The Broadcasting and Telecommunications Legislative Review (BTLR) Panel released its recommendations for Canada’s communications industry, including imposing a sales tax equally on all media services and new Canadian content regulations.
Among the 97 recommendations, the panel said one immediate call for action is to “end the competitive disadvantage facing Canadian companies” by applying the GST/HST.
“We want to be clear that we are not recommending that Canadian content be supported by the so-called ‘Netflix Tax’ - charging consumers an extra levy on subscriptions to such services as Netflix.
“It is more appropriate to establish a regime that requires such online streaming services that benefit from operating in Canada to invest in Canadian programming that they believe will attract and appeal to Canadians,” the report said
The panel said that the sales tax is consistent with what some provinces, like Saskatchewan and Quebec, have taken by charging a provincial tax.
Ben Klass, a PhD student at Carleton University, said this was fair and that there is nothing wrong with imposing a tax on companies that generate significant revenue in Canada.
“But when it comes to Goods and Services Tax or a Harmonized Sales Tax, I don’t think there is anything controversial about the idea of people selling services in countries should be remitting the tax,” he said.
Canadian Heritage Minister Steven Guilbeault said to the media that he will review the recommendations before putting forth legislation, which could take a year.
New Canadian Content contribution rules should be implemented
The recommendations include that media services should contribute to Canadian content under new rules that would be mandated by the Canadian Radio-television and Telecommunications Commission (CRTC).
The report said that media services should fall under three new categories that include “curators,” “aggregators,” and “sharers.”
Curators would be services like Netflix, Spotify; aggregators could include news aggregators or cable companies that package a number of online streaming services; sharers could include companies like Facebook or YouTube.
Specific obligations to support Canadian content “would vary depending on the activity being conducted,” the report said. Those would be reviewed by the CRTC.
Upon initial viewing of the report, Klass questioned the new recommendations, which appear to have a “significant expansion of the types of entities that would be contributing to such funds.”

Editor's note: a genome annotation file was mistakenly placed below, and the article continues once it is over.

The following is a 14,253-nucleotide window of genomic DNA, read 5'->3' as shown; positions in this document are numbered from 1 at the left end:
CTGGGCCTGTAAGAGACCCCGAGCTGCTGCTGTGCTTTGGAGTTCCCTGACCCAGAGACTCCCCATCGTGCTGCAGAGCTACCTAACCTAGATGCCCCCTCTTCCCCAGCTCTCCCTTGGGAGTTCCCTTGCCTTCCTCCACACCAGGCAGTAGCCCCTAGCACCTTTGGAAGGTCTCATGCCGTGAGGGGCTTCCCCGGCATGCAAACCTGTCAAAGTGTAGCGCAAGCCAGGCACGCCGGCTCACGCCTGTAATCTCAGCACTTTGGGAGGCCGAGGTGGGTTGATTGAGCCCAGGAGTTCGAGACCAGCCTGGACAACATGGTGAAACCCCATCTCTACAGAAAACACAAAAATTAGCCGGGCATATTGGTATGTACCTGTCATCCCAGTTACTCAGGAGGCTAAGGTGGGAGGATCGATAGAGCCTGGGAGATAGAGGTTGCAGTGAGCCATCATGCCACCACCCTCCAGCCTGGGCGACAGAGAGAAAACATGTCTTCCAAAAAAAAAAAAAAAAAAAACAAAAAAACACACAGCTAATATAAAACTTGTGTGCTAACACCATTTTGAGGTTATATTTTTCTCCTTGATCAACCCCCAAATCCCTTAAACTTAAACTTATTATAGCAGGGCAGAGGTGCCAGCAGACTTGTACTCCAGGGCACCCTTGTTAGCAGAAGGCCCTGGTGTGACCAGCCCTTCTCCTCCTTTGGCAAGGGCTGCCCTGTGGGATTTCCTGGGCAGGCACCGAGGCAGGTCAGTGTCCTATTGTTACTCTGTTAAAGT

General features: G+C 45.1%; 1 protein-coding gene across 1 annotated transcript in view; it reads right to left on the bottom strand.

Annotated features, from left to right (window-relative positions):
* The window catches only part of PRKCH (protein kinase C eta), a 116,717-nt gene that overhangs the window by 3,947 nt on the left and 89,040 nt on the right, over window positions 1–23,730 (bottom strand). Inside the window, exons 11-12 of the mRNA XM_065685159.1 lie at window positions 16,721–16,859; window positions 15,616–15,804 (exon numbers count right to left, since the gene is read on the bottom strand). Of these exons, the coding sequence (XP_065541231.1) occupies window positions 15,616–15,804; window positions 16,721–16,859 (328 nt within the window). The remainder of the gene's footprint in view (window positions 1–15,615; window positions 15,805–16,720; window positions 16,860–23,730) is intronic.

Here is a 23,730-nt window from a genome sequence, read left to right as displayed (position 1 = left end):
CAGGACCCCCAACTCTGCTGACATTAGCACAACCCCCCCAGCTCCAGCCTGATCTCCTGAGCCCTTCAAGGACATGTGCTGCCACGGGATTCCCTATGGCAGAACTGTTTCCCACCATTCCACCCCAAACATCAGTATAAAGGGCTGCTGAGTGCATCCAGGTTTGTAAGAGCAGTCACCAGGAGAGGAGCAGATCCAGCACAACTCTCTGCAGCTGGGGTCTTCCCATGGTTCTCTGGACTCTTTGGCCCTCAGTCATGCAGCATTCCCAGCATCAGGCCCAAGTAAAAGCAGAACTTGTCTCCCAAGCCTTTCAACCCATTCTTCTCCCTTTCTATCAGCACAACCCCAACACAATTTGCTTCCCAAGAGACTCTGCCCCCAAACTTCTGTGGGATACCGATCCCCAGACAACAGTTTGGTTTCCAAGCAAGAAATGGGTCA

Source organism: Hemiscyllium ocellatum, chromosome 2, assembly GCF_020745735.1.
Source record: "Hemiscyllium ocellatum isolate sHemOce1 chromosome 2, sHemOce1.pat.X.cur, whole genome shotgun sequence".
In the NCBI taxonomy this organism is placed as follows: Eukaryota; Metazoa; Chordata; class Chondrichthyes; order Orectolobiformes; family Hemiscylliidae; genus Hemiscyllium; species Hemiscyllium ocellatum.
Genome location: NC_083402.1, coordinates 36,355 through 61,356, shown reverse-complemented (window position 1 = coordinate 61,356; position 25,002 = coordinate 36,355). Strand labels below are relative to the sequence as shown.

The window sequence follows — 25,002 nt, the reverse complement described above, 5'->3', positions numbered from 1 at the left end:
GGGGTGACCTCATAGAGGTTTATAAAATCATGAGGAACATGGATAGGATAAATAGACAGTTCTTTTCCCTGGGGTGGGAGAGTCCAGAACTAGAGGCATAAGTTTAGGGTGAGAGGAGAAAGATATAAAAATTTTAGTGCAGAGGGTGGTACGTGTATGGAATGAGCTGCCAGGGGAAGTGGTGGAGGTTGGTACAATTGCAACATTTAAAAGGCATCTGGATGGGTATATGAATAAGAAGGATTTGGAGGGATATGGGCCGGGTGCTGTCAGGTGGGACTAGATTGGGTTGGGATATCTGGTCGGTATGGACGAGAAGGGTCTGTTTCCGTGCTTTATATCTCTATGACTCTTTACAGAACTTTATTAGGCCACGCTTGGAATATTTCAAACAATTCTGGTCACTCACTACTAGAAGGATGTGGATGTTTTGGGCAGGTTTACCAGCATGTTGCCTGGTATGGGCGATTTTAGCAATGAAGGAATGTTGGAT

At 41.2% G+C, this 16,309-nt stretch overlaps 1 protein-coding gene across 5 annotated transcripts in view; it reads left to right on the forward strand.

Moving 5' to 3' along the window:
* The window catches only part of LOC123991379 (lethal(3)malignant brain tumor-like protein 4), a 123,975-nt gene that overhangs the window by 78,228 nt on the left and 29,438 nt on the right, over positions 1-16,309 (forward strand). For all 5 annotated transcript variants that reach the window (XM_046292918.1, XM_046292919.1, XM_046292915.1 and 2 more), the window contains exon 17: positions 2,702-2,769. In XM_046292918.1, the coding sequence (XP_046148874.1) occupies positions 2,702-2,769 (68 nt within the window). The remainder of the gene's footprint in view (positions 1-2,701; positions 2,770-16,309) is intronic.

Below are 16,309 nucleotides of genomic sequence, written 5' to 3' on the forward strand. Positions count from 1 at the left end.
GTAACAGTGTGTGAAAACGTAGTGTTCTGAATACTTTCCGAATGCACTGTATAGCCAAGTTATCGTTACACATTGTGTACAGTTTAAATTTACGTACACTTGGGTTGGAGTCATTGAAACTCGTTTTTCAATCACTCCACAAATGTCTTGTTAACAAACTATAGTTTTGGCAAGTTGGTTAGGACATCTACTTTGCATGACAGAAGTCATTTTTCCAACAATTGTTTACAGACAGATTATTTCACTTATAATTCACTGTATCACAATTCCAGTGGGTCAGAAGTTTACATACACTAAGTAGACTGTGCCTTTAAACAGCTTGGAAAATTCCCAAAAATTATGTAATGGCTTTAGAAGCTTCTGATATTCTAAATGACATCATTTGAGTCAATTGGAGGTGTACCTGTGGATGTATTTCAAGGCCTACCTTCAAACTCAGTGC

“I think that questions need to be raised on whether it’s appropriate to start harnessing all different types of activities online into funding a very small subset of those entities,” Klass said.
“Are we trying to fund an existing subset of the industry? Is that the policy goal? Or is the policy goal to encourage jobs, economic activity, the creation of high-quality content?”
Dwayne Winseck, director of the Canadian Media Concentration Research Project, said the idea of having classifications for different types of content was okay, but was concerned with having news organizations fall under categories.
“This is an enormous expansion of the CRTC authority or the regulation of journalism, which I find extremely problematic. It regulates content, versus structure and behaviours, and it’s the most disliked kind of regulation under constitutional interpretations of speech regulations,” he said.
Details of how much Canadian content should be force-funded still need to be ironed out, which the CRTC would be tasked with.
Will it affect customers?
If the government decides to place a sales tax, consumers are likely to see a charge on their monthly bill.
During a press conference in Ottawa Janet Yale, chair of the BTLR panel, was asked whether this would affect consumers in that platforms could raise the price of subscription costs to offset having to pay towards Canadian content.
Yale said it wouldn’t affect consumers if media services organized their programming budget so it automatically includes what is necessary to contribute to Canadian content.
“They spend a lot of money... it is not going to increase their program budgets,” she said. “We are saying a portion of their program budgets must qualify as Canadian. We do not think this is something that will be passed on to consumers or result in higher prices.”
Netflix announced in 2017 a pledge to spend $500 million on Canadian productions over the next five years. The company announced this plan after receiving considerable backlash from the government for not collecting sales tax.
The company has said that it follows tax laws wherever it operates, and that currently under Canadian law foreign online services are not required to collect and remit a sales tax.
“We all have a role to play in supporting the future of film and television being created in Canada. We look forward to working with the government as it proceeds to modernize Canada’s broadcasting and telecommunications laws,” a Netflix spokesman said in an email. “The local industry is flourishing; we will continue investing in made-in-Canada productions and stories, bringing them to the world.”
Winseck said the past the voluntary actions of Netflix choosing to pay extra money towards Canadian content were never going to be good enough, so he was not surprised that regulation for Netflix to contribute has been recommended.
“I’m not surprised by this, I think it’s okay. I, particularly, like the idea that this also means much higher levels of disclosure with respect to revenue, subscribers, their content catalogs,” he said.